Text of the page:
The main Maldives opposition party has accused the government of harassment after one of its MPs and another opposition-aligned MP were dismissed.
They were ejected from parliament by the Supreme Court but the Maldivian Democratic Party (MDP) accused judges of collaborating with the government.
An aide to the president has dismissed the allegation as "absolutely wrong".
The dismissed MPs say they will not accept the court ruling and will continue to serve as MPs regardless.
The situation in the Maldives is tense after the first round of a presidential election held in September was annulled by the Supreme Court.
The court ruled that electoral lists included made-up names and those of dead people.
International observers had all praised the conduct of the first-round election - in which former President Mohamed Nasheed, of the MDP, got 45% of the vote.
A second attempt at a vote was blocked by police last Saturday in a move declared illegal by the country's Human Rights Commission.
The new election will now be held on 9 November, and a run-off - if required - on 16 November.
In a 4-3 majority, the Supreme Court disqualified the two MPs - Ali Azim and Mohamed Nashiz - from parliament for the non-payment of a debt of $9m (£5.5m) for which they had signed as loan guarantors.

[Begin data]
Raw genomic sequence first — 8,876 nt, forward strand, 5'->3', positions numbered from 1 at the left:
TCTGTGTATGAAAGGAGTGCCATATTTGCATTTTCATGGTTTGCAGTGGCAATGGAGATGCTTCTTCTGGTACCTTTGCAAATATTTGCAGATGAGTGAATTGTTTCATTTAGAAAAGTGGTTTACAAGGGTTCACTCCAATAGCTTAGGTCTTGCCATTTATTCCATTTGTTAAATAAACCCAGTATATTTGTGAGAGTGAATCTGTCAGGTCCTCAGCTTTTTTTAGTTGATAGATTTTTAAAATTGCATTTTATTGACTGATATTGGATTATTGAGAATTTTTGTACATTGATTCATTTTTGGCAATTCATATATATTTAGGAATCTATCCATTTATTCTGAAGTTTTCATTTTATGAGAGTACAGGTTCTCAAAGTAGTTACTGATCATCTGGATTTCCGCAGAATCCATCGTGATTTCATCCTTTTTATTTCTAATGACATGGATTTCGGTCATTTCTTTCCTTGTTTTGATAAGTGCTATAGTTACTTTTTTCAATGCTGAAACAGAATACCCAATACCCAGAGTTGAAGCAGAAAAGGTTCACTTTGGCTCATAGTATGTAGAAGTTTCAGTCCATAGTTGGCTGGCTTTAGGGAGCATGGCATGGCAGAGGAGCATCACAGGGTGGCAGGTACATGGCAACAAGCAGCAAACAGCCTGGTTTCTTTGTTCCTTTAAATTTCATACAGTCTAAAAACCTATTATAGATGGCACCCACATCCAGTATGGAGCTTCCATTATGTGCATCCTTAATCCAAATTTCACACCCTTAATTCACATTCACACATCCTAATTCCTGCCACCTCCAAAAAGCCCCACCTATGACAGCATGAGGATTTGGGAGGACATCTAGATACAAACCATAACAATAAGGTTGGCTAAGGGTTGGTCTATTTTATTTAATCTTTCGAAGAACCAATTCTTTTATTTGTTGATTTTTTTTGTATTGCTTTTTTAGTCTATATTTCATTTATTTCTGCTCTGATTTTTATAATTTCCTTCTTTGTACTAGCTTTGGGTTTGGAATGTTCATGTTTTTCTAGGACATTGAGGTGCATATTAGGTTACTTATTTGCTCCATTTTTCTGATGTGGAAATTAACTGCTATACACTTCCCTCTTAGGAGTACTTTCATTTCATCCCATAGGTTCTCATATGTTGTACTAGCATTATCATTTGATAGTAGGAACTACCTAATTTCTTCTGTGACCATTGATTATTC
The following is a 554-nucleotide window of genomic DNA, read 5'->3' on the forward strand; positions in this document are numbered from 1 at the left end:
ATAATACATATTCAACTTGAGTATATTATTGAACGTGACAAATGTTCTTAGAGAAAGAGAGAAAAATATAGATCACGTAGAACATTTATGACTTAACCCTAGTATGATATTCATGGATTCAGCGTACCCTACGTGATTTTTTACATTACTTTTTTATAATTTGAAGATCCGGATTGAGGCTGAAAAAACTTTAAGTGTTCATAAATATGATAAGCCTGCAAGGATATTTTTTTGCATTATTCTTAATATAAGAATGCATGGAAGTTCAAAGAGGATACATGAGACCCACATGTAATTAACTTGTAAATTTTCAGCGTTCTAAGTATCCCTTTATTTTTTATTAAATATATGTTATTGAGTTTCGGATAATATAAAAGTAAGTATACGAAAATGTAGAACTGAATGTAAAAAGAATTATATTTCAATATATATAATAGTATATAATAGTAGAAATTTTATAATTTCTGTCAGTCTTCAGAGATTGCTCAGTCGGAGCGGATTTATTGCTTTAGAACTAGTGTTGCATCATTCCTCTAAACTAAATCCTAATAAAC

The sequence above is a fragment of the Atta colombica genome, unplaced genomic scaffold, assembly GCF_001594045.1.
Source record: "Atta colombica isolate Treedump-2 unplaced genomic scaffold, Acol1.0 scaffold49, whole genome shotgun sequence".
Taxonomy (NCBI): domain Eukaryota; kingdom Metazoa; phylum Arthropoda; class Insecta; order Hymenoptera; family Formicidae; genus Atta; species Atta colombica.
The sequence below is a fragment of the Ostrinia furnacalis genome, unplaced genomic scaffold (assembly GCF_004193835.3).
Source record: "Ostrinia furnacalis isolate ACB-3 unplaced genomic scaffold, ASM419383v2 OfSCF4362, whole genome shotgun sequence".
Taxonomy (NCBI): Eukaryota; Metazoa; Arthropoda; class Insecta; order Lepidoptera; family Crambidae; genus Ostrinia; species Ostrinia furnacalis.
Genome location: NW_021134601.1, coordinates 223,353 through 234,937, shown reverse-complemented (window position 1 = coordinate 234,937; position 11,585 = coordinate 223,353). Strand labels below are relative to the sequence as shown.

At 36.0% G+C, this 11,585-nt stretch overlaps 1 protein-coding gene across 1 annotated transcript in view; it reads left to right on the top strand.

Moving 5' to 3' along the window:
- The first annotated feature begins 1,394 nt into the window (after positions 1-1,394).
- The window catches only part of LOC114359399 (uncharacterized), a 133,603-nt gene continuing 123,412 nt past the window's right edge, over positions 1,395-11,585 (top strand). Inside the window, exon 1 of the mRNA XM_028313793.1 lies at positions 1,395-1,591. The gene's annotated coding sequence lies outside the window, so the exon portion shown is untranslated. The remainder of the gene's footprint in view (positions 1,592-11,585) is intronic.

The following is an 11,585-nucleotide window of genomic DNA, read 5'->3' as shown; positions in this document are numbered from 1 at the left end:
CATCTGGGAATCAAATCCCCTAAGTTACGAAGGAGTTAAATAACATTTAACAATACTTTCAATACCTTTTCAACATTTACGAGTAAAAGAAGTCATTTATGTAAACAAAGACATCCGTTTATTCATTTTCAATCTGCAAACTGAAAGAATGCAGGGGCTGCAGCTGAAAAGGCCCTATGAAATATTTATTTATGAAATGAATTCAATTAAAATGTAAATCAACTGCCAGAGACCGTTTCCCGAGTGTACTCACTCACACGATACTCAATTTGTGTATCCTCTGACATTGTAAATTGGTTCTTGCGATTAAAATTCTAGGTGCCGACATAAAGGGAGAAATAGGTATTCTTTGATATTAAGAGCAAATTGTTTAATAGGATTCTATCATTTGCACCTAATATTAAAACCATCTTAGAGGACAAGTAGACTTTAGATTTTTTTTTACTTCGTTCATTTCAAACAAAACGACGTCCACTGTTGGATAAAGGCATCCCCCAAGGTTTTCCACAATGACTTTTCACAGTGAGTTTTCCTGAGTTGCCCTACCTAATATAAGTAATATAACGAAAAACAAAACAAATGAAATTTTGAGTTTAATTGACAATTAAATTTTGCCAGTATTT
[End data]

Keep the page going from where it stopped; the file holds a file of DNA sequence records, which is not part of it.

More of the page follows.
The Maldives chief justice, who was also on the bench, disagreed with the majority view that the MPs' alleged offence made them liable for disqualification.
Ahmed Naseem, who served as foreign minister under Mr Nasheed, told the BBC the case was an old one and had been resuscitated to reduce the MDP's thin majority in parliament.
He described the ruling as "totally biased and unconstitutional".
The party says corruption charges against government-aligned MPs have, in contrast, been dropped.
There are also police notices against three other MDP parliamentarians for alleged contempt of court.
A further one is the subject of an arrest warrant from the criminal court in a case of alleged alcohol and drug use. He has taken refuge in parliament.
Masood Imad, President Mohamed Waheed's aide, said it was "sad" that the MDP was blaming the government over the MPs' fate.
"The government has nothing to do with this - it's a judicial matter," he said. "We don't have any control over the judiciary and don't interfere with judicial matters."
In another development, the office of Mr Nasheed said there had been threats to his life from "al-Qaeda agents".
A spokesman for the office said it did not know who might be responsible but added: "I'm assuming the threat is real because there have been many such attempts in the past."
The spokesman has asked state security bodies to check the information and ensure Mr Nasheed's security.
On the death threat allegation, Mr Imad said that if Mr Nasheed gave a clear indication of who the alleged al-Qaeda figures were, "we'll arrest them and throw them out of the country".